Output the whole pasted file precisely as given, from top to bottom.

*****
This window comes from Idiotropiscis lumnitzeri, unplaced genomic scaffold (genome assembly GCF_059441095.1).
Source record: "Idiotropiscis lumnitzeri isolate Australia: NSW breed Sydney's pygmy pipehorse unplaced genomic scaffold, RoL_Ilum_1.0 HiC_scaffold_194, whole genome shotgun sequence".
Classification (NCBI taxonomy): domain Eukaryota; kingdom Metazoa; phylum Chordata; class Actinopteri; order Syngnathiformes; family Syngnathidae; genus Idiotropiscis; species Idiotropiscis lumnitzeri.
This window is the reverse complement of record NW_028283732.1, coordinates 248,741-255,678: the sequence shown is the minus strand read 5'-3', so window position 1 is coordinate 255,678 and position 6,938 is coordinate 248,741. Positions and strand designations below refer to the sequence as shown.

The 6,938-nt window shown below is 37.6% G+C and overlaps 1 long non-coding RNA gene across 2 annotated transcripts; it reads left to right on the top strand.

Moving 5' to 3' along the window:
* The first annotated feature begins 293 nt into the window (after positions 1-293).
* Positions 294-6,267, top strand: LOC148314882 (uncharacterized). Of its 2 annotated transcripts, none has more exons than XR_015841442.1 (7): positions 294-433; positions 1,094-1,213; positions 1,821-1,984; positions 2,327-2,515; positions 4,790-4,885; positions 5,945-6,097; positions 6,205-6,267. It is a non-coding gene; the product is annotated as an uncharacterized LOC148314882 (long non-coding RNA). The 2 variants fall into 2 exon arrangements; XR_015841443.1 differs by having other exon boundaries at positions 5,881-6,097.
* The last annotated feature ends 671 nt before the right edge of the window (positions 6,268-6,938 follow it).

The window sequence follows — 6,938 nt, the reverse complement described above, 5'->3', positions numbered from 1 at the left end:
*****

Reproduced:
This window comes from Idiotropiscis lumnitzeri, unplaced genomic scaffold (genome assembly GCF_059441095.1).
Source record: "Idiotropiscis lumnitzeri isolate Australia: NSW breed Sydney's pygmy pipehorse unplaced genomic scaffold, RoL_Ilum_1.0 HiC_scaffold_194, whole genome shotgun sequence".
Classification (NCBI taxonomy): domain Eukaryota; kingdom Metazoa; phylum Chordata; class Actinopteri; order Syngnathiformes; family Syngnathidae; genus Idiotropiscis; species Idiotropiscis lumnitzeri.
This window is the reverse complement of record NW_028283732.1, coordinates 248,741-255,678: the sequence shown is the minus strand read 5'-3', so window position 1 is coordinate 255,678 and position 6,938 is coordinate 248,741. Positions and strand designations below refer to the sequence as shown.

The 6,938-nt window shown below is 37.6% G+C and overlaps 1 long non-coding RNA gene across 2 annotated transcripts; it reads left to right on the top strand.

Moving 5' to 3' along the window:
* The first annotated feature begins 293 nt into the window (after positions 1-293).
* Positions 294-6,267, top strand: LOC148314882 (uncharacterized). Of its 2 annotated transcripts, none has more exons than XR_015841442.1 (7): positions 294-433; positions 1,094-1,213; positions 1,821-1,984; positions 2,327-2,515; positions 4,790-4,885; positions 5,945-6,097; positions 6,205-6,267. It is a non-coding gene; the product is annotated as an uncharacterized LOC148314882 (long non-coding RNA). The 2 variants fall into 2 exon arrangements; XR_015841443.1 differs by having other exon boundaries at positions 5,881-6,097.
* The last annotated feature ends 671 nt before the right edge of the window (positions 6,268-6,938 follow it).

The window sequence follows — 6,938 nt, the reverse complement described above, 5'->3', positions numbered from 1 at the left end: